Oil spill grows to 3.5 Million gallons as BP scrambles*

Here is some news on the Oil Spill.  While proper stats are indeed shady, they don’t seem to succeed in capping it.

Oil spill grows to 3.5 Million gallons as BP scrambles*

ON THE GULF OF MEXICO (AP) — A growing collection of crippled
equipment littered the ocean floor Sunday near a ruptured oil well
gushing crude into the Gulf of Mexico, the remnants of a massive rig
that exploded weeks ago and the failed efforts since to cap the leak.

On the surface, nearly a mile up, a fleet of ships maneuvered to deploy
the latest stopgap plans hatched by BP engineers desperate to keep the
Deepwater Horizon disaster from becoming the nation’s worst spill. An
estimated 3.5 million gallons has risen from the depths since the April
20 explosion that killed 11, a pace that would surpass the total spilled
in the Exxon Valdez disaster by Father’s Day.

A day after icelike crystals clogged a four-story box that workers had
lowered atop the main leak, crews using remote-controlled submarines
hauled the specially built structure more than a quarter-mile away and
prepared other long-shot methods of stopping the flow.

Chief operating officer Doug Suttles said BP was thinking about putting
a smaller containment dome over the massive leak, believing that it
would be less vulnerable. The smaller dome could be ready to deploy
Tuesday or Wednesday.

"We’re going to pursue the first option that’s available to us and we
think it’ll be the top hat," Suttles said.

The company was also now debating whether it should cut the riser pipe
undersea and use larger piping to bring the gushing oil to a drill ship
on the surface. The third option would use a tube to shoot ground-up
materials into the well’s blowout preventer, a process that could take
two to three weeks.

As BP weighed its options on the mainland, waves of dark brown and black
sludge crashed into a boat in the area above the leak. The fumes there
were so intense that a crewmember of the support ship Joe Griffin and an
AP photographer on board had to wear respirators while on deck.

A white cattle egret landed on the ship, brownish-colored stains of oil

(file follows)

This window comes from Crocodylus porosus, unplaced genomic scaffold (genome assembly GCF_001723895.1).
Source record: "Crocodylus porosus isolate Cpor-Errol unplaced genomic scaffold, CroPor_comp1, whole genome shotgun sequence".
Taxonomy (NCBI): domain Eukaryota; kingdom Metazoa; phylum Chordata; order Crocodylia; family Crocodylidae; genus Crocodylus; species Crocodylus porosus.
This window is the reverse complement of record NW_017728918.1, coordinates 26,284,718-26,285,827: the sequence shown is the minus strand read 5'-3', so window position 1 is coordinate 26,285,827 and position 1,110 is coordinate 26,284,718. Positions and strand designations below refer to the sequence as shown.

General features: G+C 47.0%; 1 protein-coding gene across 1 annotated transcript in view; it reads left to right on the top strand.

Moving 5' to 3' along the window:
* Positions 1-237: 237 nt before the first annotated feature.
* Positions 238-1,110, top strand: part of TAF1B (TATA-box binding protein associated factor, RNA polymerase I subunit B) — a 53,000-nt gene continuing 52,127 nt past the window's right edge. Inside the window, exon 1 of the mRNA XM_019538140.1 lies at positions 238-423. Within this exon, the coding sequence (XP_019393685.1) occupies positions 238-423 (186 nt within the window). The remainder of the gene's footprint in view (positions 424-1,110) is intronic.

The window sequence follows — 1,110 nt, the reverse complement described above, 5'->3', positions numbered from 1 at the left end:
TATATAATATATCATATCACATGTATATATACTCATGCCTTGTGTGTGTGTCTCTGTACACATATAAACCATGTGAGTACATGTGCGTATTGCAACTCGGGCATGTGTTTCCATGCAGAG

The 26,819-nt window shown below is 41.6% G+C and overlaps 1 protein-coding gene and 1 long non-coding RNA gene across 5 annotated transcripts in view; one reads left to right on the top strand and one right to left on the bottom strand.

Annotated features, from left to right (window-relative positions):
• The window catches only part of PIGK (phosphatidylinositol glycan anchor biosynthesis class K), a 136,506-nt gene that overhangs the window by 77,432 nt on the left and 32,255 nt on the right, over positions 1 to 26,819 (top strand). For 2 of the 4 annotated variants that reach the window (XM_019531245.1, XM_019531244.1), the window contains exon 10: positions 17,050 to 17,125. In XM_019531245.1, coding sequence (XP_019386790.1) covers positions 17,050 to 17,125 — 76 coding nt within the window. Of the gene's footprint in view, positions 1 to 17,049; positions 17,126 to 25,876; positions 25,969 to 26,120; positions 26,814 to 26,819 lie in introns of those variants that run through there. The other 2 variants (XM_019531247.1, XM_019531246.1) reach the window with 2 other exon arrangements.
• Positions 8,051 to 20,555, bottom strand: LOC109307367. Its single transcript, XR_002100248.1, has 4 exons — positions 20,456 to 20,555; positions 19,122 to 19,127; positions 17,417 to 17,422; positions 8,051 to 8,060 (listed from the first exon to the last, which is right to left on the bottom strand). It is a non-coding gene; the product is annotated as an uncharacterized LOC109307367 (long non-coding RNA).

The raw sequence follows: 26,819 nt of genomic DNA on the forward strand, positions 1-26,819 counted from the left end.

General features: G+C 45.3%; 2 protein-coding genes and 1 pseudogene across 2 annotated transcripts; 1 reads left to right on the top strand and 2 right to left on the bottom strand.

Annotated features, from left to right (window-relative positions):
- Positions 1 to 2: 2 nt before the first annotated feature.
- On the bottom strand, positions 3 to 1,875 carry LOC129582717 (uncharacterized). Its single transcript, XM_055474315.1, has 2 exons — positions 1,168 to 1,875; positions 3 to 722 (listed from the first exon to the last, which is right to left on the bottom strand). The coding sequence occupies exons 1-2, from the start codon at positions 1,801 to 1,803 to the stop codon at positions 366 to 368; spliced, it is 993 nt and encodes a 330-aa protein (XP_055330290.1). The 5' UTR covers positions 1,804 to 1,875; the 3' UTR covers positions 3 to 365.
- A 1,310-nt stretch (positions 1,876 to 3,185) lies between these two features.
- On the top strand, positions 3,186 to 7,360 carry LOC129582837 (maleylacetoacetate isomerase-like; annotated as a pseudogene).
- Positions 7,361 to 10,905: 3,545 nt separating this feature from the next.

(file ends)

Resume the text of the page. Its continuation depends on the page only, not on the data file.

on its face and along its chest, wings and tail.

Meanwhile, thick blobs of tar had washed up on Alabama’s white sand
beaches, yet another sign the spill was spreading.

It had taken about two weeks to build the box and three days to cart the
containment box 50 miles out and slowly lower it to the well a mile
below the surface, but the frozen depths were just too much.

Company and Coast Guard officials had cautioned that icelike hydrates, a
slushy mixture of gas and water, would be one of the biggest challenges
to the containment box plan. The crystals clogged the opening in the top
of the peaked box, Suttles said, like sand in a funnel, only upside-down.

"We never believed the hydrates could actually plug up a 12-inch opening
and they did, which means they’re forming very rapidly and in large
quantities," Suttles said.

The containment box plan, never before tried at such depths, had been
designed to siphon up to 85% of the leaking oil.

The original blowout was triggered by a bubble of methane gas that
escaped from the well and shot up the drill column, expanding quickly as
it burst through several seals and barriers before exploding, according
to interviews with rig workers conducted during BP PLC’s internal
investigation. Deep sea oil drillers often encounter pockets of methane
crystals as they dig into the earth.

As the bubble rose, it intensified and grew, breaking through various
safety barriers, said Robert Bea, a University of California Berkley
engineering professor and oil pipeline expert who detailed the
interviews exclusively to an AP reporter.

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